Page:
V15 campaign poster in Tel Aviv
V15 campaign poster in Tel Aviv Amir Levy/Flash 90

Is personality playing too much of a role in Israeli politics? That is one of several burning questions for political scientists in the wake of the last Israeli elections and as the country forms a new government. It is making Israeli politics more contentious, says Professor Gideon Rahat of the Israel Democracy Institute. It is also driving up the price of personal loyalty.

“I think that personalization as expressed in the case of ministers is not the question of who but how many,” says Rahat. “When the State of Israel was established, we had one minister on average for every 6 members of the Knesset. We reached a peak of 1 for every 2 members.”

The importance of the party leader was clear in the campaign slogans of the recent campaign. In the 2015 elections, the Zionist Union and Likud targeted their campaigns toward the leadership of their main rivals: “It’s either him or them” in the case of Likud; “It’s either us or him” in the case of the Zionist Union.

“In the past you could have bought the loyalty of a party relatively inexpensively,” says Rahat. “Today it is much more expensive as a consequence of personalization.”

Rahat went into more detail in a 2013 op-ed, where he highlighted the strength of personalization in the political arena relative to the prominence of the party platform or political ideology:

“Personalization of politics is also prevalent in the Israeli media, which has been downplaying political parties increasingly since the 1980s, emphasizing individual candidates—and especially party leaders—instead,” he noted.

Rahat brings another example in his conversation with Arutz Sheva, where David Ben-Gurion broke away from Mapai to lead the Rafi Party, winning only 10 seats and losing to the far less charismatic Levi Eshkol. The point was that his personality in this case did not carry the weight of the party he had led.

Contrast this with the way that Tzipi Livni simply broke away from Kadima when she lost that party’s primary, founding Hatnua (and actually winning more seats than Kadima, 6-2).

Rahat also expressed in 2013 that for the sake of Israel’s political stability, “Politicians must also play their part. Veteran politicians should remain in their old parties and try to change them from the inside. They need to know how to lose.”

Likud’s top brass are clamoring to undo the linchpin legislation of the last government for one likely reason: they want to be ministers. With 18 spots (22 when including deputy minister positions, 23 with the Prime Minister), that still leaves even people in the #5 spot for Likud precariously locked out of the ministries.

That #5 position belongs to Miri Regev, who has been campaigning furiously since the end of the election to at least amend the law if not repeal it. She uses the above math in an argument against the law which she primarily associates with Yair Lapid.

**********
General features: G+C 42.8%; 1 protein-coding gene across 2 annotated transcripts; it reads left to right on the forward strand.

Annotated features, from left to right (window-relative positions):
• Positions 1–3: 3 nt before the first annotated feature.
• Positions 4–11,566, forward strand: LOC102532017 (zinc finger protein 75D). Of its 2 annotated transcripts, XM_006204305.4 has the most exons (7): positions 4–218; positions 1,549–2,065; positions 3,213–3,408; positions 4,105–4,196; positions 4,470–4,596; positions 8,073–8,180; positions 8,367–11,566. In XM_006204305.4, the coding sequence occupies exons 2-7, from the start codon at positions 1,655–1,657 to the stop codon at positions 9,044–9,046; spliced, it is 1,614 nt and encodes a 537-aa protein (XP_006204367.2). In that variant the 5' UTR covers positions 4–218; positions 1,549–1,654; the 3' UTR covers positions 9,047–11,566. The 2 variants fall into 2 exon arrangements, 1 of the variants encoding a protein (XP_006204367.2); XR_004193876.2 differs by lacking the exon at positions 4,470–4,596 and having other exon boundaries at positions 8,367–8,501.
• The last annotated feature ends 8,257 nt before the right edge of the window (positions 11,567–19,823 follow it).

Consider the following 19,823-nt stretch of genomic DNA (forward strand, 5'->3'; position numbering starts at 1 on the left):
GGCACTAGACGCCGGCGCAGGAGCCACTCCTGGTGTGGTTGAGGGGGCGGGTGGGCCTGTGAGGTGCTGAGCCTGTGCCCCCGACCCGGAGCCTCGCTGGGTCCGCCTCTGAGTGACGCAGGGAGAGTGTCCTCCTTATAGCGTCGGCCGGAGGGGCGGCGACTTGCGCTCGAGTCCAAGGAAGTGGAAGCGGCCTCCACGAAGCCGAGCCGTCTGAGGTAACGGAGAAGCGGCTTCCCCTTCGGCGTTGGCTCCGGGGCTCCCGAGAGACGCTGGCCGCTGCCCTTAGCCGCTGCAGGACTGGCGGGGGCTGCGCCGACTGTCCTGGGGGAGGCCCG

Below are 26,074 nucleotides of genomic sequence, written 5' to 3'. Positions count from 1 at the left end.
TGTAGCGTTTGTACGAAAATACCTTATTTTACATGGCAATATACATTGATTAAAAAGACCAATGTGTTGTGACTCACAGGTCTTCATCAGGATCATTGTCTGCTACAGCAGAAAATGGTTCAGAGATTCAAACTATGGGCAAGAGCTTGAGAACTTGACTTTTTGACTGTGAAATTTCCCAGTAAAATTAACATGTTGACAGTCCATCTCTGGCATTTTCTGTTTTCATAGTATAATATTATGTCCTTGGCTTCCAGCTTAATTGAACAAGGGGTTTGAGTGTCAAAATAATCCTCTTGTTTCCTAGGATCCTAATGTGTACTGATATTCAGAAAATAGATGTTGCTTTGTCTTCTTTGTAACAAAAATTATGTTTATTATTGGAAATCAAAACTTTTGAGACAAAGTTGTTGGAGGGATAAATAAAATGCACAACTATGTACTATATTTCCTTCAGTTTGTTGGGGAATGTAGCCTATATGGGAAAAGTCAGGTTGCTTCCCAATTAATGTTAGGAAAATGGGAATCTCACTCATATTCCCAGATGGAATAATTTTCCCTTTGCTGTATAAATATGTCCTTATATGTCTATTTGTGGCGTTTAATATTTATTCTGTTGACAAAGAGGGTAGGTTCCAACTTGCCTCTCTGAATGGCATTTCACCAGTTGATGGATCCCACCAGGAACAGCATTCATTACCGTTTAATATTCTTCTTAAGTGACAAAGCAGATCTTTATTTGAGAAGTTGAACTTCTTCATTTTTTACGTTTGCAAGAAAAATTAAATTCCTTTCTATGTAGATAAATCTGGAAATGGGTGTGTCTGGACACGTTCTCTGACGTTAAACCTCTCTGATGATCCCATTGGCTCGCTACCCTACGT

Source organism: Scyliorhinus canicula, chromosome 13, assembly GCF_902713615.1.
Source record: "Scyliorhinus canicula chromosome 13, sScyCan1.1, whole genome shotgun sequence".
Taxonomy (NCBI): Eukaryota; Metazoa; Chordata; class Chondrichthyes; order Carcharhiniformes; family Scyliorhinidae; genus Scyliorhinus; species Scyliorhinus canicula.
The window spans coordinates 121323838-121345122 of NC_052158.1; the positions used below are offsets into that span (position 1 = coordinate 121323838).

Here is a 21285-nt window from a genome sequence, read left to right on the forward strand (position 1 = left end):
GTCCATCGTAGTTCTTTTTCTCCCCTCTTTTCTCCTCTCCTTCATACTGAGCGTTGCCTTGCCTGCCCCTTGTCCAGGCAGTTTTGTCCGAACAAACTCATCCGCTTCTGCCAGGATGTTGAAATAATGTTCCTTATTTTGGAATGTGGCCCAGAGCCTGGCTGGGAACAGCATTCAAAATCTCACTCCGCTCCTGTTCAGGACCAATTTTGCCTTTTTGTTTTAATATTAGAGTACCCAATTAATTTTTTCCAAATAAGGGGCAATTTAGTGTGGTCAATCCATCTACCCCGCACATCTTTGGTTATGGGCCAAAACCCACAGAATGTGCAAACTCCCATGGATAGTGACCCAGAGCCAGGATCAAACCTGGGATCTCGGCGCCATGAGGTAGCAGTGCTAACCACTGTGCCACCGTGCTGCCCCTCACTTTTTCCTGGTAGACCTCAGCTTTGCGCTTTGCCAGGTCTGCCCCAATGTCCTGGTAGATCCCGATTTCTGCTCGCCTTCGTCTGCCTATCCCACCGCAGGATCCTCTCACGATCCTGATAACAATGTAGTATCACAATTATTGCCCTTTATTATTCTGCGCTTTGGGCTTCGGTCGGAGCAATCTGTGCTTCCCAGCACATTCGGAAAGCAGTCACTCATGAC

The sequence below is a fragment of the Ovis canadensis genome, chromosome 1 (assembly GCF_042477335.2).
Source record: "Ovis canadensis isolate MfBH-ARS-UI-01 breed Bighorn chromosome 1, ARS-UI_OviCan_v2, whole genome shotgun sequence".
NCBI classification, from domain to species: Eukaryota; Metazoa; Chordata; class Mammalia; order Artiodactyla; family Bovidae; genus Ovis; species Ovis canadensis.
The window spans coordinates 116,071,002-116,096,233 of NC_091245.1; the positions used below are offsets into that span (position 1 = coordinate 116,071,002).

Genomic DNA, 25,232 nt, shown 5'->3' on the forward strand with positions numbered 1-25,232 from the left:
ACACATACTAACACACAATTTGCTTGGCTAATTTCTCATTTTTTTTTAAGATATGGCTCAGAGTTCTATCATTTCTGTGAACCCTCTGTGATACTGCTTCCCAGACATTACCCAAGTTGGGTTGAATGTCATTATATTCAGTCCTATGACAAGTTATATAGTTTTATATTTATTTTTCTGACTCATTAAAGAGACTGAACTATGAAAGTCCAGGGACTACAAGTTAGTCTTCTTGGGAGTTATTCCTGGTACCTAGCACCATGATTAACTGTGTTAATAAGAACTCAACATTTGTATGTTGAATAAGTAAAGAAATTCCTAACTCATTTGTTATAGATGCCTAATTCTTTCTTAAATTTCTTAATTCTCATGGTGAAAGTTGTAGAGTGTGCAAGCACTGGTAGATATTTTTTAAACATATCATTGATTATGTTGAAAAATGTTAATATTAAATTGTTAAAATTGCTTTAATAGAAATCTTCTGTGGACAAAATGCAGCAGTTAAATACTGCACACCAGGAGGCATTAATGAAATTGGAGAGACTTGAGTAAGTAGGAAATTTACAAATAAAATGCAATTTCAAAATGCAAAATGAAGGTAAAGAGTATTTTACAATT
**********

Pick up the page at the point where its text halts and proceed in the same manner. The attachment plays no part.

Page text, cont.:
"I think there is no problem with increasing the number of ministers to 23, the same as in the outgoing government,” she said, adding, “It was convenient for Yair Lapid to have 23 ministers in the last government, right? So just as it was convenient for him in the outgoing government it should be convenient now.”

Her comments do not speak to the possibility that increasing the number of ministers to 23 would not include the number of deputy ministers and the Prime Minister, which would presumably remain the same (making the total number actually 28).

According to Rahat, personality politics and self-interest in promoting personal political careers have made the primacy of the party and its platform secondary.

“(It’s) because the group is not strong enough to be cohesive and you need to buy them off one by one,” says Rahat. “This is the reason we hear these arguments for raising the number of ministers.”

Regev is hardly the only MK pushing for a change. The Likud party in general is reported to be giving an ultimatum to smaller coalition partners to allow an increase in the number or else see Likud snag 12 of the 18 spots

When asked if a ministerial increase would lead to the creation of ministries with little substance, Rahat said it really depended on the needs of the country also and not just the whims of rewarding politicians. Some ministries still had authority.

“Some do and some do not have formal authority. The important issue is that we need a limited number of ministers and that 18 are probably enough,” he said.

“This may also have to do with specific needs.”

Rahat points to the very real priority of regional development in the Galilee and the Negev that led to the creation of a special office dedicated to those causes. The position has largely been under the purview of Likudnik Silvan Shalom. Yet Rahat does not dismiss the possibility that as much as new or sometimes-toothless ministries can placate politicians looking for prominence, it can also be used to minimize the influence of someone if the position is considered inferior by stronger politicians.

“There is the Ministry of Regional Development (of the Galilee and the Negev), which is kind of a way to put someone aside like the Prime Minister did to Silvan Shalom or Ehud Barak did to Shimon Peres.”

“It’s kind of like humiliating someone.”